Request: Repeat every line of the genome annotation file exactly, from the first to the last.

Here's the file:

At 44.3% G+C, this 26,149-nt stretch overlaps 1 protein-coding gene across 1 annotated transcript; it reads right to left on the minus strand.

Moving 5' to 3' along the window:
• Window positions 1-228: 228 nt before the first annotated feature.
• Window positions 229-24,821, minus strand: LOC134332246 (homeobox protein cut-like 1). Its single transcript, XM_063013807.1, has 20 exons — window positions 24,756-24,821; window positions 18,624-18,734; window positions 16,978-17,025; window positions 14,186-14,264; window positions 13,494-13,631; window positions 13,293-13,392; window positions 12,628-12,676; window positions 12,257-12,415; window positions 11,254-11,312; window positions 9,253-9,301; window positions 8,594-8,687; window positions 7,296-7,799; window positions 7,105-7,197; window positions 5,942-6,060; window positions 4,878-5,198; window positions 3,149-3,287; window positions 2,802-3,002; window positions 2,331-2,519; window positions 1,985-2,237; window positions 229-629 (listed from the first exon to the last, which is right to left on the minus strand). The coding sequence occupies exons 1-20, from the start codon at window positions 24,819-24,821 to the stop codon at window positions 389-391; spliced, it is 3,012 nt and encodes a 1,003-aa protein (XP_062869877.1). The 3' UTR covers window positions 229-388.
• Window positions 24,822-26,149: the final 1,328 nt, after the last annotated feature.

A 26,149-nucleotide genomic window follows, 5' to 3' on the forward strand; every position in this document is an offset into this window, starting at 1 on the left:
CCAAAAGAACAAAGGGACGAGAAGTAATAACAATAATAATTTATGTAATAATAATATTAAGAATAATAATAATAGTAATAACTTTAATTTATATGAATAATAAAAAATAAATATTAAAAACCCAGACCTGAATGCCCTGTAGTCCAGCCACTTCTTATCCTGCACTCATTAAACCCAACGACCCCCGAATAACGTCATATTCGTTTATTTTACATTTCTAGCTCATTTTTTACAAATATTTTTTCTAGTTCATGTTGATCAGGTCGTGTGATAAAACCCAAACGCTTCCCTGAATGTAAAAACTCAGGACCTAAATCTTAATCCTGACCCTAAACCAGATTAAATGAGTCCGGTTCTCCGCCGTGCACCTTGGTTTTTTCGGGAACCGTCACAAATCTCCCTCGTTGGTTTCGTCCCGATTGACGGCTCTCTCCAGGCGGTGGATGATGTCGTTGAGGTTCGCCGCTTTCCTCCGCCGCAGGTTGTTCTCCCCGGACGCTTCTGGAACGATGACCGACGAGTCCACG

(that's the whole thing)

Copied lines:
At 44.3% G+C, this 26,149-nt stretch overlaps 1 protein-coding gene across 1 annotated transcript; it reads right to left on the minus strand.

Moving 5' to 3' along the window:
• Window positions 1-228: 228 nt before the first annotated feature.
• Window positions 229-24,821, minus strand: LOC134332246 (homeobox protein cut-like 1). Its single transcript, XM_063013807.1, has 20 exons — window positions 24,756-24,821; window positions 18,624-18,734; window positions 16,978-17,025; window positions 14,186-14,264; window positions 13,494-13,631; window positions 13,293-13,392; window positions 12,628-12,676; window positions 12,257-12,415; window positions 11,254-11,312; window positions 9,253-9,301; window positions 8,594-8,687; window positions 7,296-7,799; window positions 7,105-7,197; window positions 5,942-6,060; window positions 4,878-5,198; window positions 3,149-3,287; window positions 2,802-3,002; window positions 2,331-2,519; window positions 1,985-2,237; window positions 229-629 (listed from the first exon to the last, which is right to left on the minus strand). The coding sequence occupies exons 1-20, from the start codon at window positions 24,819-24,821 to the stop codon at window positions 389-391; spliced, it is 3,012 nt and encodes a 1,003-aa protein (XP_062869877.1). The 3' UTR covers window positions 229-388.
• Window positions 24,822-26,149: the final 1,328 nt, after the last annotated feature.

A 26,149-nucleotide genomic window follows, 5' to 3' on the forward strand; every position in this document is an offset into this window, starting at 1 on the left:
CCAAAAGAACAAAGGGACGAGAAGTAATAACAATAATAATTTATGTAATAATAATATTAAGAATAATAATAATAGTAATAACTTTAATTTATATGAATAATAAAAAATAAATATTAAAAACCCAGACCTGAATGCCCTGTAGTCCAGCCACTTCTTATCCTGCACTCATTAAACCCAACGACCCCCGAATAACGTCATATTCGTTTATTTTACATTTCTAGCTCATTTTTTACAAATATTTTTTCTAGTTCATGTTGATCAGGTCGTGTGATAAAACCCAAACGCTTCCCTGAATGTAAAAACTCAGGACCTAAATCTTAATCCTGACCCTAAACCAGATTAAATGAGTCCGGTTCTCCGCCGTGCACCTTGGTTTTTTCGGGAACCGTCACAAATCTCCCTCGTTGGTTTCGTCCCGATTGACGGCTCTCTCCAGGCGGTGGATGATGTCGTTGAGGTTCGCCGCTTTCCTCCGCCGCAGGTTGTTCTCCCCGGACGCTTCTGGAACGATGACCGACGAGTCCACG